The webinar will feature

MODERATOR Phyllis Macfarlane A lifelong market researcher currently working on the GfK Verein’s University Cooperation Programme to improve the quality of education in Market Research in Africa and China.

 

Sonia Whitehead is the Head of Research at BBC Media Action, the international charity of the BBC that uses media to inform, connect and empower people around the world. She has worked there for 11 years and has specialized in conducting media research to develop content and evaluate its impact. This work has ranged from understanding people’s perceptions of climate change across Asia and exploring gender-related issues with people living in conflict in Syria, Afghanistan, Darfur and Somalia. Before that Sonia worked in market research both in the UK and India.

 

Georgina Day joined StreetInvest in 2016, after six years in advertising and CSR communications, working on household brands including Dove, Ford, Virgin Media and Amnesty International. She made the move into the charity sector to see how she could apply her experience to driving positive social change. Georgina combines analysis, strategic communications thinking and creative execution, to tell meaningful stories about StreetInvest’s impact and to build the organisation’s profile.

 

Edward Appleton is Director Global Marketing and Sales with Happy Thinking People. Edward has worked for over 20 years in market research on both agency and client side. Prior to his current role, Edward was Senior Insights Manager with Coca-Cola in Berlin; before that he was European Insights Manager at Avery Dennison. His career started many moons ago with Mass Observation UK, which he left to join the Insights team at Nestle UK. He blogs regularly at www.researchundreflect.blogspot.de and for Esomar.

 

26 July 2018, 17:00 CEST

 

The use of Qualitative Research by Non-Profit Organisations

May kicked off with the first webinar of the series How can Qualitative Research support and inform a Non-Profit Organisation’s aims and objectives?  Speaker Sven Arn took insights from the research industry and explained how to address and understand different types of Donors.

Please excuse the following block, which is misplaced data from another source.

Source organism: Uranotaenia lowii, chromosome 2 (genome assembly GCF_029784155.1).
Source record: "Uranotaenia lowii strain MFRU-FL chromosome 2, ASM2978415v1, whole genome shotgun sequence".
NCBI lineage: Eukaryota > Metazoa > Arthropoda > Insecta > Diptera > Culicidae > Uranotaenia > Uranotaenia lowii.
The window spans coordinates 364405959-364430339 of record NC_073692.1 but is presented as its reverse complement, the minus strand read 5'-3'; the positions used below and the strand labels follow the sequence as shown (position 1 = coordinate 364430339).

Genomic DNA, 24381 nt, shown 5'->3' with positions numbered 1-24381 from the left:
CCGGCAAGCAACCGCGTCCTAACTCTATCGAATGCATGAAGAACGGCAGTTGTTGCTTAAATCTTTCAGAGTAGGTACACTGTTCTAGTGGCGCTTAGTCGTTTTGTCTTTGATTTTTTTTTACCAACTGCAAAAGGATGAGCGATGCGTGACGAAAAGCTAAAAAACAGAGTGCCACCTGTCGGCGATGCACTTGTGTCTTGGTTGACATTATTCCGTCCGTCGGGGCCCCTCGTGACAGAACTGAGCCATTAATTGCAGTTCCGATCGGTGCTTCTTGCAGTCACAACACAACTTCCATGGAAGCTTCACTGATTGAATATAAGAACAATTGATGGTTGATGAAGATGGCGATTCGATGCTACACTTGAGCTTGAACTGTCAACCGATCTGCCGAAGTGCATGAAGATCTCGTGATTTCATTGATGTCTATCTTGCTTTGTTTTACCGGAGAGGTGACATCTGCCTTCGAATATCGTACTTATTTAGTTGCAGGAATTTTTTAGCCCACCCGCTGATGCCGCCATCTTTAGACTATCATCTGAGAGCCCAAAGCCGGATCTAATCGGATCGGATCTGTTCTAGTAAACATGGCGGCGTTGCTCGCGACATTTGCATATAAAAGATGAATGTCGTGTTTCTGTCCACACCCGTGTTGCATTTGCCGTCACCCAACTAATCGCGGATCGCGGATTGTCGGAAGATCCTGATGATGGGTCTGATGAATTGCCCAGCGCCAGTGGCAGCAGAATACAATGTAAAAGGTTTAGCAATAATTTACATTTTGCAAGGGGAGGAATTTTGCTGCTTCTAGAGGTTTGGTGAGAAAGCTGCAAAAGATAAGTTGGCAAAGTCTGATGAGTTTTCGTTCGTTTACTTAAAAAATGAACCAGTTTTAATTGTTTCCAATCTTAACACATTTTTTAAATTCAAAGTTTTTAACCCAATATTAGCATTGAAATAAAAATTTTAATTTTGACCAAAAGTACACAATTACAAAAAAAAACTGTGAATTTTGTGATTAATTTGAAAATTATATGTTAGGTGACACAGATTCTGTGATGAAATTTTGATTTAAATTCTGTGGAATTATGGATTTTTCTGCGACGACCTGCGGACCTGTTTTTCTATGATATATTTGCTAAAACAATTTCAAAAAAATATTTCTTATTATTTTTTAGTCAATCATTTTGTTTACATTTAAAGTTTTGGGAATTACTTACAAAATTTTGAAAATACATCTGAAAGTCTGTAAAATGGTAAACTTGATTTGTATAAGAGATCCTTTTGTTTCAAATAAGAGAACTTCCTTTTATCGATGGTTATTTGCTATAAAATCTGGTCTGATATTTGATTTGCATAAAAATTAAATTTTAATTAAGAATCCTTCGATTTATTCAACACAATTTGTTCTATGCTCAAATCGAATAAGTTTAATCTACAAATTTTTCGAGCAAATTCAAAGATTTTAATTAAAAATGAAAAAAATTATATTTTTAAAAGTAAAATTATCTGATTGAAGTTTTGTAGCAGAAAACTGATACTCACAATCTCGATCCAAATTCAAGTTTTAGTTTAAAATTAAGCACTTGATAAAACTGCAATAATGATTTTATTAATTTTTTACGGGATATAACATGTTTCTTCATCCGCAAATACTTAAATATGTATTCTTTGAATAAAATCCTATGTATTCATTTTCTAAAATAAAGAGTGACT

It was fantastic to be a part of the kick-off for a new series of webinars set up by the ESOMAR Foundation to help and encourage non-profit organisations to use qualitative research. In our piece we focused on how principles of commercial marketing thinking (like the customer journey) can be translated effectively for non-profits for their communication with the general public and donors.

My co-speaker, Sonia Whitehead from BBC Media Action spoke about how qualitative research is used in actual development projects. Showing that qualitative approaches can be applicable in many different areas of non-profit activity.

Research for non-profit organisations, however, has its own particular set of challenges. These include

  1. Non-profits are driven by their principles and aims rather than by commerce so the very nature of ‘consumer’ research itself may be questioned.
  2. Because they are focused on effectiveness of their activities, they tend to be quite numbers driven and thus less inclined to use qualitative research.
  3. From the donor perspective, the concern that money is being spent on non-essentials rather than going to the projects and people that need it.

In the webinar we talked about how qualitative research can be an excellent reality check and lead to better decisions when it comes to addressing donors. In our experience we have often seen it invaluable in finding that fine line between creating reaction through impactful (and sometimes controversial) messaging rather than reactance.

Adjust claims using qual. research to better reach your target audience

In a recent project we conducted for a conservation organisation, we explored different claims that the organization is planning to introduce to support a new communications strategy. A small quantitative pre-check helped to separate out the strongest three claims, but it was only through qualitative research that we could understand which of the claims had the strongest potential to engage the audience.

Using storytelling research techniques we could explore how the claims worked in reassuring donors that their donation could really make a difference. This does not happen when communication is too optimistic and positive – but is equally endangered if the messaging is too drastic.

Qualitative research offers fantastic possibilities to explore individual reactions but also to set these in a social context. There is something fundamentally social in the relationship that people have with the non-profits they support, but the decision to become a donor is very personal. With qualitative research you can look at both sides of the donor experience and this can be invaluable in optimizing communication and messaging.